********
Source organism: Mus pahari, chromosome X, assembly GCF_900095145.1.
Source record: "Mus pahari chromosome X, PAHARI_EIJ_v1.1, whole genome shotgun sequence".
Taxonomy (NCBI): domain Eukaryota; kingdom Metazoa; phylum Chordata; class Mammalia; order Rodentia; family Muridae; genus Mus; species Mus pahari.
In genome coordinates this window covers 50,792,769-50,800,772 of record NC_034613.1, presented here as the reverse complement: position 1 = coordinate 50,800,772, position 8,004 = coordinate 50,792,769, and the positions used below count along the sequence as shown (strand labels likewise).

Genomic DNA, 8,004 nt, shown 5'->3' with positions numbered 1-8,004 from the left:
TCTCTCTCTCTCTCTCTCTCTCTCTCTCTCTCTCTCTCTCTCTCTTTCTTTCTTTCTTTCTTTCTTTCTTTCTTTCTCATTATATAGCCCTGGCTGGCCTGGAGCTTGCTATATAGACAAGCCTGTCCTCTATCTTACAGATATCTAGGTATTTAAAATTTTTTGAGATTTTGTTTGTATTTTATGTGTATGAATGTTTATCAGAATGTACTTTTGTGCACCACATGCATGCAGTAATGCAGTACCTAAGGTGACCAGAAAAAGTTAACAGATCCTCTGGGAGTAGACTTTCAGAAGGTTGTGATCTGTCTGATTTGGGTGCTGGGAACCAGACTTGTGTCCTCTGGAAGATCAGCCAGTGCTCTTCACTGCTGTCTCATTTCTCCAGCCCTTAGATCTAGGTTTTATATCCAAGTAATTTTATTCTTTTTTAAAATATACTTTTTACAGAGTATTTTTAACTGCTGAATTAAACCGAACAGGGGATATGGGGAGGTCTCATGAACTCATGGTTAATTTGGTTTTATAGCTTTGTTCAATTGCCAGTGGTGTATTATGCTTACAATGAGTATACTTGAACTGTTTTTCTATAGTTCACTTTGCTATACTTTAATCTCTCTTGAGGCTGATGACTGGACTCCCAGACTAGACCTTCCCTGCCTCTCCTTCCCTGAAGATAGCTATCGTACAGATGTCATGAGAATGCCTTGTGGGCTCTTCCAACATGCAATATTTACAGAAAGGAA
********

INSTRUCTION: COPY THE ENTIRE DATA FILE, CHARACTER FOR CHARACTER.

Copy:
Source organism: Mus pahari, chromosome X, assembly GCF_900095145.1.
Source record: "Mus pahari chromosome X, PAHARI_EIJ_v1.1, whole genome shotgun sequence".
Taxonomy (NCBI): domain Eukaryota; kingdom Metazoa; phylum Chordata; class Mammalia; order Rodentia; family Muridae; genus Mus; species Mus pahari.
In genome coordinates this window covers 50,792,769-50,800,772 of record NC_034613.1, presented here as the reverse complement: position 1 = coordinate 50,800,772, position 8,004 = coordinate 50,792,769, and the positions used below count along the sequence as shown (strand labels likewise).

Genomic DNA, 8,004 nt, shown 5'->3' with positions numbered 1-8,004 from the left:
TCTCTCTCTCTCTCTCTCTCTCTCTCTCTCTCTCTCTCTCTCTCTTTCTTTCTTTCTTTCTTTCTTTCTTTCTTTCTCATTATATAGCCCTGGCTGGCCTGGAGCTTGCTATATAGACAAGCCTGTCCTCTATCTTACAGATATCTAGGTATTTAAAATTTTTTGAGATTTTGTTTGTATTTTATGTGTATGAATGTTTATCAGAATGTACTTTTGTGCACCACATGCATGCAGTAATGCAGTACCTAAGGTGACCAGAAAAAGTTAACAGATCCTCTGGGAGTAGACTTTCAGAAGGTTGTGATCTGTCTGATTTGGGTGCTGGGAACCAGACTTGTGTCCTCTGGAAGATCAGCCAGTGCTCTTCACTGCTGTCTCATTTCTCCAGCCCTTAGATCTAGGTTTTATATCCAAGTAATTTTATTCTTTTTTAAAATATACTTTTTACAGAGTATTTTTAACTGCTGAATTAAACCGAACAGGGGATATGGGGAGGTCTCATGAACTCATGGTTAATTTGGTTTTATAGCTTTGTTCAATTGCCAGTGGTGTATTATGCTTACAATGAGTATACTTGAACTGTTTTTCTATAGTTCACTTTGCTATACTTTAATCTCTCTTGAGGCTGATGACTGGACTCCCAGACTAGACCTTCCCTGCCTCTCCTTCCCTGAAGATAGCTATCGTACAGATGTCATGAGAATGCCTTGTGGGCTCTTCCAACATGCAATATTTACAGAAAGGAA